The ingredient was the subject of a study recently conducted by Dr Pieter Cohen, a physician connected with the Harvard School of Medicine and a longtime critic of the dietary supplement industry, and published in the journal Drug Testing and Analysis. In his study, Cohen raised the issue of the ingredient’s chemical similarities to DMAA, another stimulant-like ingredient that was once common in preworkout formulas that was removed from military shelves after two soldiers died with DMAA in their systems. That ingredient was also the subject of a number of other adverse events reports and was mandated to be removed from the market by FDA.
Hair trigger on new ingredients?
Did the military’s prior experience with DMAA make it quicker to make a decision regarding products that contain DMBA? After all, so far as can be determined, to date no adverse events have been reported with DMBA, or 1,3-dimethylbutylamine. According to a statement by the relevant authority, the decision was based solely on Cohen’s research.
According to the statement from the Army & Air Force Exchange Service (AAFES), the agency “removed products containing DMBA on Oct. 14. The decision to remove these products was based on research recently published in the scientific journal Drug Testing and Analysis and is unrelated to any other product or ingredient.”
While the statement makes clear the antecendents of the decision, AAFES spokesmen Judd Antsey did tell NutraIngredients-USA, “You could say this demonstrates an abundance of caution.”
Another source, a career Army officer who asked not to be named, told NutraIngredients-USA that a big concern with new ingredients that come onto the market is what those ingredients might lead to in the blood stream. While he said he didn’t know much about DMBA in particular, he said not having enough information about new ingredients was a problem in and of itself.
“What we are concerned about are the metabolic byproducts,” the officer, a major who has done active tours overseas and has also supervised base operations in the US, told NutraIngredients-USA. “If we don’t know what those are, we don’t want soldiers failing drug tests as a result.”
Questioning the research
Marc Ullman, an attorney with the firm Ullman, Shapiro & Ullman, represents Driven Sports, a company that has a DMBA product on the market that was one of the products mentioned in Cohen’s study. Ullman took pains to point out after consultation, his client chose not to market the DMBA product, called Frenzy, in any markets under direct FDA jurisdiction. Ullman said his client’s product is not for sale in the US or on US military bases overseas and said firewalls are in place to prevent it from being ordered online from any of those locations. So while the AAFES decision does not impact his client in the short run, Ullman did have a lot to say about Cohen’s paper, which has cast a cloud over the ingredient, regardless of where it is sold.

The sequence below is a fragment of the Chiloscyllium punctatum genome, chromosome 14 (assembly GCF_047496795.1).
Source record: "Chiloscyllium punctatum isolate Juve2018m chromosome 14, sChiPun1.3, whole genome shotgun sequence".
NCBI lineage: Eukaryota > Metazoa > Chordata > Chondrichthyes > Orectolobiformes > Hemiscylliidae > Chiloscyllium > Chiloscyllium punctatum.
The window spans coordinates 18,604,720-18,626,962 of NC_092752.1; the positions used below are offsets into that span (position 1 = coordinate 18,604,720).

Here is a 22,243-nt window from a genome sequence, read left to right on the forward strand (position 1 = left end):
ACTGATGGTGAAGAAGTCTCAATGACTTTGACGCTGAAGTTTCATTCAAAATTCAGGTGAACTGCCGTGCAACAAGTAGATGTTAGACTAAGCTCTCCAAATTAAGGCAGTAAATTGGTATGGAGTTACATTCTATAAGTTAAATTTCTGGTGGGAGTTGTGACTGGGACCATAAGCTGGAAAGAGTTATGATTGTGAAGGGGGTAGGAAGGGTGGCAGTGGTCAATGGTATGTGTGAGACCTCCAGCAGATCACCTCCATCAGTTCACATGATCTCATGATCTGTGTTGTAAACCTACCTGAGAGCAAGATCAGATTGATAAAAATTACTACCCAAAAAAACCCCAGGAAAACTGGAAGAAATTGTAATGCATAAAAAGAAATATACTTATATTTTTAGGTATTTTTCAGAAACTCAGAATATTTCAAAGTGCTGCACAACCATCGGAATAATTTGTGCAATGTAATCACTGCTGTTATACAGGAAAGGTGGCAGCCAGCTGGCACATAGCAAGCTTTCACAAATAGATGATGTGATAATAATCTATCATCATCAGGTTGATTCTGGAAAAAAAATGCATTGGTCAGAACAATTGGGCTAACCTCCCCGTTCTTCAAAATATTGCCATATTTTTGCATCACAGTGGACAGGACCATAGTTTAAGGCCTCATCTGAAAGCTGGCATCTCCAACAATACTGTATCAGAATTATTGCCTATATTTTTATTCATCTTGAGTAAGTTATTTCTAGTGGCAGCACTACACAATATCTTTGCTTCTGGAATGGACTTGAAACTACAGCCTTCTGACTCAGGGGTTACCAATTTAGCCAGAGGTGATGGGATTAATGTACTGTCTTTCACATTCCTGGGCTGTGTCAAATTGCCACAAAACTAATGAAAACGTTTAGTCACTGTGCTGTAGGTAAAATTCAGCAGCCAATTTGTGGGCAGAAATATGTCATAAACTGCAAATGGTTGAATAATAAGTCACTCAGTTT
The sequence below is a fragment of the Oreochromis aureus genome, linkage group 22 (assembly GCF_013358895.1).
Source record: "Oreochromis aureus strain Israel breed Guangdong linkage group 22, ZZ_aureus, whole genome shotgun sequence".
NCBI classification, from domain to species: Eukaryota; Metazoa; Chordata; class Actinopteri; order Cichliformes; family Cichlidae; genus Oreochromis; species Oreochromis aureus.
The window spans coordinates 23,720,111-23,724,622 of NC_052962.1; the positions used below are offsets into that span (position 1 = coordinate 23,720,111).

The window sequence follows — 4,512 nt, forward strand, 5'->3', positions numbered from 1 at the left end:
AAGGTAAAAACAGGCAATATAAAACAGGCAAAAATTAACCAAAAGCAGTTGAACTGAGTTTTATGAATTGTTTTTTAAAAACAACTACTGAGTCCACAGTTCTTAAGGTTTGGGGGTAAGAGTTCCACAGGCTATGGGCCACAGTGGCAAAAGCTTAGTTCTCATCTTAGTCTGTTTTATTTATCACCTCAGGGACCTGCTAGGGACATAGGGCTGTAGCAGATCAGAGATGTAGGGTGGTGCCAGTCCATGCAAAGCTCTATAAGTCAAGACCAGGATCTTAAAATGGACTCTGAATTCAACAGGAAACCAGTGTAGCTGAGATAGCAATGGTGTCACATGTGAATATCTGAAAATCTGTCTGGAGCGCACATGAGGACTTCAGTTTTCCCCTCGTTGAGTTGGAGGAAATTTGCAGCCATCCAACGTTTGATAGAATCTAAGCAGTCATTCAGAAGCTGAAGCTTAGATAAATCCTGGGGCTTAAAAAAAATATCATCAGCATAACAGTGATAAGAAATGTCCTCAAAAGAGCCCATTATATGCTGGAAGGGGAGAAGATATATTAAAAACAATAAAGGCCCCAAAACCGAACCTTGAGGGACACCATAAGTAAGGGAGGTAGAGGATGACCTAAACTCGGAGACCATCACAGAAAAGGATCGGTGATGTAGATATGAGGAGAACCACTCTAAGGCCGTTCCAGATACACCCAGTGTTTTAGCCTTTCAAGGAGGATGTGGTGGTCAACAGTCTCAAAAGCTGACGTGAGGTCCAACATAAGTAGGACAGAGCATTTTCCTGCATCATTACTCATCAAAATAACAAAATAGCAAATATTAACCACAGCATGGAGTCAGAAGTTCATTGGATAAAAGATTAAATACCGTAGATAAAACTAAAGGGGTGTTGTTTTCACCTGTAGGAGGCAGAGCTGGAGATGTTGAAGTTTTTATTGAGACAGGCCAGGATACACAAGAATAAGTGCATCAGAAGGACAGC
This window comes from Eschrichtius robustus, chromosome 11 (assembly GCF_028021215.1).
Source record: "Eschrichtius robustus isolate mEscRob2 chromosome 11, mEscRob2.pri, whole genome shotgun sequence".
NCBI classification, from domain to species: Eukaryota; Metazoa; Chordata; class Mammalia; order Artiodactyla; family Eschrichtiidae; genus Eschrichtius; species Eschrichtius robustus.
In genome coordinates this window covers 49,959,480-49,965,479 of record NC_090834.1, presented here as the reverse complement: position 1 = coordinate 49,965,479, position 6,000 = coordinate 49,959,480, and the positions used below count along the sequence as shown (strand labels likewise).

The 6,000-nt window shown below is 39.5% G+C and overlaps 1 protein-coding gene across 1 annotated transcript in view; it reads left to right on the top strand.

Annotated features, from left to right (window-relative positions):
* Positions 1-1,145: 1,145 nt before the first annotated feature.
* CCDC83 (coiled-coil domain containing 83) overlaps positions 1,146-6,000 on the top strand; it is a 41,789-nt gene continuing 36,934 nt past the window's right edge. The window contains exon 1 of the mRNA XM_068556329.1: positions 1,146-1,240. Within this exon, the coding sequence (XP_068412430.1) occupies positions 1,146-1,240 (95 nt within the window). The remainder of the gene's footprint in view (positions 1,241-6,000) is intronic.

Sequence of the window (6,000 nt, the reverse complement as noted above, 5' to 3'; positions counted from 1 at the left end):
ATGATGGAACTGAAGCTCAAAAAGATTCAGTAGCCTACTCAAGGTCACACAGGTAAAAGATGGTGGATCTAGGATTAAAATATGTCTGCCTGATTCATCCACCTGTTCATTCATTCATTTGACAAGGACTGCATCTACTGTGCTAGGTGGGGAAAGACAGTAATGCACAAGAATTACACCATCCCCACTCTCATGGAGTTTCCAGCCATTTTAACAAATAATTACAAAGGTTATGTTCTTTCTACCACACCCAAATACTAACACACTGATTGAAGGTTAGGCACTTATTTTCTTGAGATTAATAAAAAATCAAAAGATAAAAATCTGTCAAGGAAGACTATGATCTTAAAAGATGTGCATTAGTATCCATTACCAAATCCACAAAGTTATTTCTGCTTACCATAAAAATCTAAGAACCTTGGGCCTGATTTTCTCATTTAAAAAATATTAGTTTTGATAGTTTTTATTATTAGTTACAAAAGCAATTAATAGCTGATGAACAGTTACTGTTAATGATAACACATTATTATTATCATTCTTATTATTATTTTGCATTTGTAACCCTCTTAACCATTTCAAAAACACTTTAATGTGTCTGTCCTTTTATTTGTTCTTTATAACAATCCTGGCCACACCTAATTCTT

“Cohen’s paper is a another ‘short communication,’ ” Ullman said. “As such, it was likely not subject to peer review—and if it was, such review would have been minimal.
“Its hypothesis is that because the molecular structure of DMBA looks like DMAA therefore people need to be afraid. That is an utterly unscientific conclusion. The structure of pseudo-ephedrine looks a lot like the structure of methamphetamine. The first is a commonly used nasal decongestant that is not addictive. It’s just a shallow argument that is given the veneer of credibility because of who the authors are,” he said.
“When people who are supposed to be experts like Dr Cohen and NSF International (which did some of the testing of the products in Cohen’s study) make this kind of statement, many in the military will think that it is better to be safe than sorry,” Ullman said.